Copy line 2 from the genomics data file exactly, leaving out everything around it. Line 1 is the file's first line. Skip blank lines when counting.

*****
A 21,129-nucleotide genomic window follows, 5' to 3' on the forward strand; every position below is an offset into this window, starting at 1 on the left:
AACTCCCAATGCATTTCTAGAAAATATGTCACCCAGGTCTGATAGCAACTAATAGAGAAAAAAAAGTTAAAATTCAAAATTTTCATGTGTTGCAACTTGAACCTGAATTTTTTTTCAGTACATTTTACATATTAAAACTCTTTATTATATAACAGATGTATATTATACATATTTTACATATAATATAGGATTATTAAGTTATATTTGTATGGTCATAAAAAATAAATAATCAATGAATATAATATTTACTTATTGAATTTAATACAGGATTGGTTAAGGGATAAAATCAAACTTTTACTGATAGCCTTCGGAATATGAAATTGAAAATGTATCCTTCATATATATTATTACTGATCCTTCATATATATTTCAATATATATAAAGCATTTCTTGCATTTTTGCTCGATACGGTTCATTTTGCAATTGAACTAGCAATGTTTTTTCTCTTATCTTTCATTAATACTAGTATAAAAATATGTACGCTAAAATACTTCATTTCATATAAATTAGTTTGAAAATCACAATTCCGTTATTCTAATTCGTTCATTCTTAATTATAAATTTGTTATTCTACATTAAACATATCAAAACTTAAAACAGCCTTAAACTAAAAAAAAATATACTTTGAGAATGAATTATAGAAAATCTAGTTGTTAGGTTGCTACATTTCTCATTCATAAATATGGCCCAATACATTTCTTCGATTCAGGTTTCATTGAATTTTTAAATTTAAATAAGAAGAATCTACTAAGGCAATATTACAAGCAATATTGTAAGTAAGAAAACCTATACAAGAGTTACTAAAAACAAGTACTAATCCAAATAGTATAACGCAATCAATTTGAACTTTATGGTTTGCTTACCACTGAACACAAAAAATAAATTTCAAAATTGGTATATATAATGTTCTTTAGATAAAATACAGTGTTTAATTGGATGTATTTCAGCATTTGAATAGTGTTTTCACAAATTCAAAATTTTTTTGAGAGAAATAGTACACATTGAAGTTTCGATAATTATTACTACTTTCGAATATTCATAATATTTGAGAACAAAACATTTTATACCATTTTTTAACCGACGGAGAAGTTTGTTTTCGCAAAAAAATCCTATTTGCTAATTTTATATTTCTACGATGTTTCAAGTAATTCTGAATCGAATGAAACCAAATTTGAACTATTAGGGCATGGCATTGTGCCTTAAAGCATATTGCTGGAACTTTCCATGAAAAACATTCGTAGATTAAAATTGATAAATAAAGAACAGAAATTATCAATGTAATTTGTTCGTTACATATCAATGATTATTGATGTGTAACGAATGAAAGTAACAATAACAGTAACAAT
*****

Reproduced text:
AACTCCCAATGCATTTCTAGAAAATATGTCACCCAGGTCTGATAGCAACTAATAGAGAAAAAAAAGTTAAAATTCAAAATTTTCATGTGTTGCAACTTGAACCTGAATTTTTTTTCAGTACATTTTACATATTAAAACTCTTTATTATATAACAGATGTATATTATACATATTTTACATATAATATAGGATTATTAAGTTATATTTGTATGGTCATAAAAAATAAATAATCAATGAATATAATATTTACTTATTGAATTTAATACAGGATTGGTTAAGGGATAAAATCAAACTTTTACTGATAGCCTTCGGAATATGAAATTGAAAATGTATCCTTCATATATATTATTACTGATCCTTCATATATATTTCAATATATATAAAGCATTTCTTGCATTTTTGCTCGATACGGTTCATTTTGCAATTGAACTAGCAATGTTTTTTCTCTTATCTTTCATTAATACTAGTATAAAAATATGTACGCTAAAATACTTCATTTCATATAAATTAGTTTGAAAATCACAATTCCGTTATTCTAATTCGTTCATTCTTAATTATAAATTTGTTATTCTACATTAAACATATCAAAACTTAAAACAGCCTTAAACTAAAAAAAAATATACTTTGAGAATGAATTATAGAAAATCTAGTTGTTAGGTTGCTACATTTCTCATTCATAAATATGGCCCAATACATTTCTTCGATTCAGGTTTCATTGAATTTTTAAATTTAAATAAGAAGAATCTACTAAGGCAATATTACAAGCAATATTGTAAGTAAGAAAACCTATACAAGAGTTACTAAAAACAAGTACTAATCCAAATAGTATAACGCAATCAATTTGAACTTTATGGTTTGCTTACCACTGAACACAAAAAATAAATTTCAAAATTGGTATATATAATGTTCTTTAGATAAAATACAGTGTTTAATTGGATGTATTTCAGCATTTGAATAGTGTTTTCACAAATTCAAAATTTTTTTGAGAGAAATAGTACACATTGAAGTTTCGATAATTATTACTACTTTCGAATATTCATAATATTTGAGAACAAAACATTTTATACCATTTTTTAACCGACGGAGAAGTTTGTTTTCGCAAAAAAATCCTATTTGCTAATTTTATATTTCTACGATGTTTCAAGTAATTCTGAATCGAATGAAACCAAATTTGAACTATTAGGGCATGGCATTGTGCCTTAAAGCATATTGCTGGAACTTTCCATGAAAAACATTCGTAGATTAAAATTGATAAATAAAGAACAGAAATTATCAATGTAATTTGTTCGTTACATATCAATGATTATTGATGTGTAACGAATGAAAGTAACAATAACAGTAACAAT